Seattle Mayor Ed Murray added a chief of staff to his leadership team Monday, announcing the hiring of Chris Gregorich, who served most recently as Director of Public Affairs at Nyhus Communications. “Chris has a stellar reputation as a strategist with strong relationships in the political arena, and he will be an excellent asset to the city…More
Category: Local government
Seattle City Councilmember Bruce Harrell was caught on microphone during public testimony earlier this week using a vulgar word to describe two Stand Up America activists who regularly insult and hurl obscenities at council members. During testimony before the Seattle Public Utilities and Neighborhoods Committee Jan. 28, Alex Zimmerman and Sam Bellomio, whose abusive language at…More
To cheers and sustained applause, Seattle Mayor Ed Murray, Socialist City Councilmember Kshama Sawant and other newly and reelected city officials were sworn into office today before a standing-room-only crowd at City Hall.
The usual formal ceremony in city council chambers was replaced with speeches that mixed calls for class struggle with pragmatic politics. Sawant got the biggest cheers from the audience that included supporters who waved signs supporting a $15 minimum wage. After taking the oath of office, administered by Nicole Grant, vice president of the Washington State Labor Council, both women turned to the hundreds of spectators packed into City Hall and raised their fists, a gesture that seemed to signal defiance from politics as usual and solidarity with working people.
Sawant also denounced the “glittering fortunes of the super wealthy” saying they came at the same time as the lives of working people and the unemployed “grow more difficult by the day.”
Murray, the city’s first openly gay mayor, also got sustained applause when he took the oath of office from former Governor and ambassador to China, Gary Locke, on a bible held by Murray’s husband, Michael Shiosaki.
In contrast to Sawant, Murray praised Seattle business for its innovation and creativity and suggested that the path to economic equality would need businesses support.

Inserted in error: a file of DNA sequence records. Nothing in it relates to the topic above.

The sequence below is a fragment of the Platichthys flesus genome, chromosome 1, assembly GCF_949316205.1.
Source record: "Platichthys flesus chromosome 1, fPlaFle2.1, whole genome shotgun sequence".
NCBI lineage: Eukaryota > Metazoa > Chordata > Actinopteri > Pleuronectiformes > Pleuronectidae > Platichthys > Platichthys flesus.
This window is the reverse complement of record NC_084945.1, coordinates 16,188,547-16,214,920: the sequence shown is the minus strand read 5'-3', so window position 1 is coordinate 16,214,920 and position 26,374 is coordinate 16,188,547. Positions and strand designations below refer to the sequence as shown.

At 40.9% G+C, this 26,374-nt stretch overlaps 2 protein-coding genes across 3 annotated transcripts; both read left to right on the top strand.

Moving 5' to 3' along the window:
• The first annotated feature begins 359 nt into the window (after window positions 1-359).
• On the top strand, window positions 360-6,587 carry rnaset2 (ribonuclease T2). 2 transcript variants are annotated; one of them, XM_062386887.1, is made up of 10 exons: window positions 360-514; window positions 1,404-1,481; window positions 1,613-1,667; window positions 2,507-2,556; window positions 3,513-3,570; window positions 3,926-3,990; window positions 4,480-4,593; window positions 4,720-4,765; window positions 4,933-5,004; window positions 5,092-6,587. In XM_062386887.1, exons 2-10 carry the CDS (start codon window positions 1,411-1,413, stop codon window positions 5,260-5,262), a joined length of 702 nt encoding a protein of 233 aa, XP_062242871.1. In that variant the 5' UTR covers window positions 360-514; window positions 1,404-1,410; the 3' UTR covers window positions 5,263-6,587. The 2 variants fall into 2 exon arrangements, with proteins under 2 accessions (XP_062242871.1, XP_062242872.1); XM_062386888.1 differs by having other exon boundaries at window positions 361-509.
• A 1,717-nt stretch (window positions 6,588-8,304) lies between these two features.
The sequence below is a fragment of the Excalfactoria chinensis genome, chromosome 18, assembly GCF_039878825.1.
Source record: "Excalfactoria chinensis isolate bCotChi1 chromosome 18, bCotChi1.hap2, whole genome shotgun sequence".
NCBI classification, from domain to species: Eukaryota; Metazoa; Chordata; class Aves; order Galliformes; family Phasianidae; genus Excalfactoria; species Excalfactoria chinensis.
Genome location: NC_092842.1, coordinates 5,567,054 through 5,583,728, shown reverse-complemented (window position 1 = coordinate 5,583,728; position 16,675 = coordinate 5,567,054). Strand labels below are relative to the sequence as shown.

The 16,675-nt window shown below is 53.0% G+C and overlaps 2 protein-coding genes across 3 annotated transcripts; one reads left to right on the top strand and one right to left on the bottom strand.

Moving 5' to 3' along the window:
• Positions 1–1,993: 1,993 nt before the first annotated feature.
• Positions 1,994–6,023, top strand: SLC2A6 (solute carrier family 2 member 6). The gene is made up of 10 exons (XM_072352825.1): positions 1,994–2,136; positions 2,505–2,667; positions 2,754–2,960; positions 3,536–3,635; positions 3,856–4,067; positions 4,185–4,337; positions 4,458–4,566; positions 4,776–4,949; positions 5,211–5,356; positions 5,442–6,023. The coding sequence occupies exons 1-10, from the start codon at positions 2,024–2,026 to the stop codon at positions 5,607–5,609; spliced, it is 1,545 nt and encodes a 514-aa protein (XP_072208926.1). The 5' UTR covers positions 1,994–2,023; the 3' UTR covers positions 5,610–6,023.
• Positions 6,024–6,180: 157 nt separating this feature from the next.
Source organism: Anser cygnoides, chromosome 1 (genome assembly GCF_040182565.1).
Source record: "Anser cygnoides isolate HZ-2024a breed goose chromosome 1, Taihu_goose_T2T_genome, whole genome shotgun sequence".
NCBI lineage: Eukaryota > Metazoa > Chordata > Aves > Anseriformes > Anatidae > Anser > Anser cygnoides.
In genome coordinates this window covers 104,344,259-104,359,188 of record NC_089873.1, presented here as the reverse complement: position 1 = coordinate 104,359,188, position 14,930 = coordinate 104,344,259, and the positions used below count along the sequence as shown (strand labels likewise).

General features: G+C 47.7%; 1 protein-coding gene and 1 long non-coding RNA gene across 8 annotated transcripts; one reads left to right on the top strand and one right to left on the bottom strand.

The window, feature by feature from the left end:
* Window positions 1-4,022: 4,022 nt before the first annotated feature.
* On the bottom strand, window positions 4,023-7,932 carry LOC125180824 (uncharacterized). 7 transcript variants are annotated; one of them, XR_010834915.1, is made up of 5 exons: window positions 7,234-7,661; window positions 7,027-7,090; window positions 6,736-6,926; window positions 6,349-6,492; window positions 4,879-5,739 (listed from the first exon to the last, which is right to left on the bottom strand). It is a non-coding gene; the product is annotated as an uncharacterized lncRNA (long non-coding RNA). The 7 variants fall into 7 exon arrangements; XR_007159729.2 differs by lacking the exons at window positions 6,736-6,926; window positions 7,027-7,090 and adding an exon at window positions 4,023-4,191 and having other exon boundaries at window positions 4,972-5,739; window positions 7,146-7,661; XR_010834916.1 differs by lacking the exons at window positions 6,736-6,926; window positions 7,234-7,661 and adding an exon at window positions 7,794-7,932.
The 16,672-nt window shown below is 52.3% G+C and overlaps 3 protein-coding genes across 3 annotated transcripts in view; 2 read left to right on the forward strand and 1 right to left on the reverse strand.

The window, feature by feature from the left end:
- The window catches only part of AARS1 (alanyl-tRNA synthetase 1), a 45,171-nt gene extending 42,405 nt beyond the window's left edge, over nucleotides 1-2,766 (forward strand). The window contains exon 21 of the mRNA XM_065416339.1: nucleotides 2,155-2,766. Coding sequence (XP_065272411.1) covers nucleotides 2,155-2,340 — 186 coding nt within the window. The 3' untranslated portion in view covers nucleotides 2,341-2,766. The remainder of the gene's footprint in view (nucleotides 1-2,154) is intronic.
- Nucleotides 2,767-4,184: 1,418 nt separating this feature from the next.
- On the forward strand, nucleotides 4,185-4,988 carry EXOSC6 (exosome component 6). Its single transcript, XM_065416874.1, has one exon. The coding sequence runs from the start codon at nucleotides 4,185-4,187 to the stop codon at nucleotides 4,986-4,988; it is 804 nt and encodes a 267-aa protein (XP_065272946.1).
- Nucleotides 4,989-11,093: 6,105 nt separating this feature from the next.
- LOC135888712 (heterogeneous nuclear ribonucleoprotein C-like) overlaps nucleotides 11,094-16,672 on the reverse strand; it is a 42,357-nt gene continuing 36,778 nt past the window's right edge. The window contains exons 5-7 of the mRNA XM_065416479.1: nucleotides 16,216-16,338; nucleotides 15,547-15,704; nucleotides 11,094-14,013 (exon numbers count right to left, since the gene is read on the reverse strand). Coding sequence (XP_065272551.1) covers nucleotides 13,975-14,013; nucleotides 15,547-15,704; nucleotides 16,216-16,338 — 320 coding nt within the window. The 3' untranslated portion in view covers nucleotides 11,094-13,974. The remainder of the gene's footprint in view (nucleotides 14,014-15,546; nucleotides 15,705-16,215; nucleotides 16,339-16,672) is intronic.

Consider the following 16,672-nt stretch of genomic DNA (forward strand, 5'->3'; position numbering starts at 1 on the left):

He also suggested that government could help improve people’s lives. He said he saw government as a place not for political posturing or ideology, but a place for pragmatism.More
Seattle Mayor-elect Ed Murray today named more members of his leadership team, including two deputy mayors and two administrators to oversee the city’s work on police reform and waterfront development.
Murray said he was hiring people with skills in collaboration and innovation.
“These are highly capable individuals who are ready to bring their energy, experience and expertise with them on day one of my administration,” Murray said.
The mayor-elect also said he would announce his process for searching for a new police chief soon after he takes office Jan. 1.
“I don’t have the keys to the place yet,” Murray joked, but said that with Mayor Mike McGinn’s 20/20 plan for police reform expiring in November, he would develop new strategies for implementing the changes in the force mandated by the U.S. Department of Justice. One of the new appointments announced today was former Seattle City Councilwoman Tina Podlodowski, a former chair of the Council’s Public Safety Committee and a member of the Community Police Commission, to lead the city’s police reform efforts.More
CORRECTION: A previous version of this story incorrectly said Ed Murray had met with all department directors this week. Murray has not yet met with them all.
Seattle Director of Transportation Peter Hahn resigned late Thursday after being informed by Mayor-elect Ed Murray that he wouldn’t be kept on in the new administration.
Murray’s campaign confirmed that Murray began meeting with city department directors this week. By late today, Murray had announced that three other department heads would not be returning and one was retiring.
Budget Director Beth Goldberg, Intergovernmental Affairs Director Marco Lowe and Personnel Director David Stewart all were told that they would not be part of the new administration. Rick Hooper, the director of the Office of Housing, announced his retirement. Catherine Lester, interim director of human services, has been asked to stay on as Murray searches for a permanent director.